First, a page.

Library Skills Training Presentation :
Guide to the library’s electronic resources
Help guides for users in our electronic databases
DEWEY classification : books are organized by subjects
Search plan template
This document is a great step by step template to help you focus on your research steps.
The website Unlocking Research offerts online information about the 5 steps of research:
5- Cite Sources
For more information, check also Concordia University Library Research Training Skills Tutorial:
- Getting started : choose a research topic, come up with a search question (check ou the video) and find the right place to search
- Search basics : discover the best search techniques for finding books and articles, and what to do if you get too many or too few results
- Finding articles or books or other sources
- Reading, writing & notes : discover strategies to be more efficient and organized
- Citing : check also the videos Citation a very bref introduction, How to paraphrase, Finding the information you need to cite books and articles and Identifying a source when you are not sure what it is
They also have great information about peer reviewed articles and a video How do I know if articles are scholarly or peer-reviewed?
McGill University Library created some video tutorials on YouTube, here are a few interesting ones:
- How do I start my research?
- Asking answerable questions
- Concept mapping
- Boolean Operators
- Advanced Search Techniques
- Search strategy worksheet: subject headings search
- Search strategy worksheet: keywords search
- Where can I find scholarly journal articles on my subject? (take consideration that we don't have the same electronic databases)
- Open Access
- Zotero Tutorials : 1-Introduction 2-Collecting References 3-Attachments&Notes 4-In-text Citations 5-Footnote Citations 6-Getting Organized 7-Online Syncing 8-Group Collaboration
Here is our Guide to Boolean searching. See also InfoTrack funny video about Combining keywords with Boolean operators: the art of speaking Boolean. Check also McMaster Library video How Library Stuff Works : Boolean operators AND or NOT.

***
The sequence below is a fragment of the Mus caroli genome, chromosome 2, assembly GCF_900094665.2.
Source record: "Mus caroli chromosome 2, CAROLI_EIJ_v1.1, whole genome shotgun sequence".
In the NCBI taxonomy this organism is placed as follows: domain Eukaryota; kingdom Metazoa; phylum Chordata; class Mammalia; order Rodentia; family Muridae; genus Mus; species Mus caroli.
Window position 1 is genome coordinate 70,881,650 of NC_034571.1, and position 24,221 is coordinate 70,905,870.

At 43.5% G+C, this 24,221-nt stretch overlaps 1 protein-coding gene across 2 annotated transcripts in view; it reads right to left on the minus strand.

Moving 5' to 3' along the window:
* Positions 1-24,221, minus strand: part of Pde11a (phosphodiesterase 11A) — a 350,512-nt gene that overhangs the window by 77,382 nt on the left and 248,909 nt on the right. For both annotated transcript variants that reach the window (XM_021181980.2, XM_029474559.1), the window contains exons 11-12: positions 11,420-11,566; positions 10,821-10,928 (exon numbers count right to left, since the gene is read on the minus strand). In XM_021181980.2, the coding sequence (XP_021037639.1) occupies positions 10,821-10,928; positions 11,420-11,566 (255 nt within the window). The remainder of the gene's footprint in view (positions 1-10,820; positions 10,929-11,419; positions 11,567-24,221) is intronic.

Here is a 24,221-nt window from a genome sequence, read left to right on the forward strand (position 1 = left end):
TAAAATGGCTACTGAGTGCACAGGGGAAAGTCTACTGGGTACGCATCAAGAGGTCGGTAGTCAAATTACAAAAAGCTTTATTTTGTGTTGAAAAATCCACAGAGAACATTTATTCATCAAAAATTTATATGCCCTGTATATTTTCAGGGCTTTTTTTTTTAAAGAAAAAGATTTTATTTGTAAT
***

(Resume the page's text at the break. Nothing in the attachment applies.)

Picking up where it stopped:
Advanced Search on the Internet
Here is our Guide to advance searching in Google and other search engines like Bing of Duck Duck Go.
Also, we recommend Socratica's great video about developing Google Search Tricks and the UofL Research Assistance & Instruction offers a video on the persistent Google Myths and Why You Should Use the Library instead.
To go further in your understanding of Google, the search engine: how it works, how to explore, how it is indexed, about the algorithms and useful answers. NewsInitiative is also great to train journalists.
Then, here is some Do's and Don't when you are using Wikipedia as a source of information by Newcastle University Library. This video also questions Wikipedia, the pros, cons and alternatives for students by the Athabasca University Library.
When you are looking for information sources, it is always important to distinguish if it is a primary, a secondary or a tertiary source. The Library of Congress as a video to help you define primary and secondary sources. See also their video on Analyzing a Primary Source.
Infographics are great resources to visualize information (if we check the primary data), per example : Information is Beautiful : COVID-19 Coronavirus infographic datapack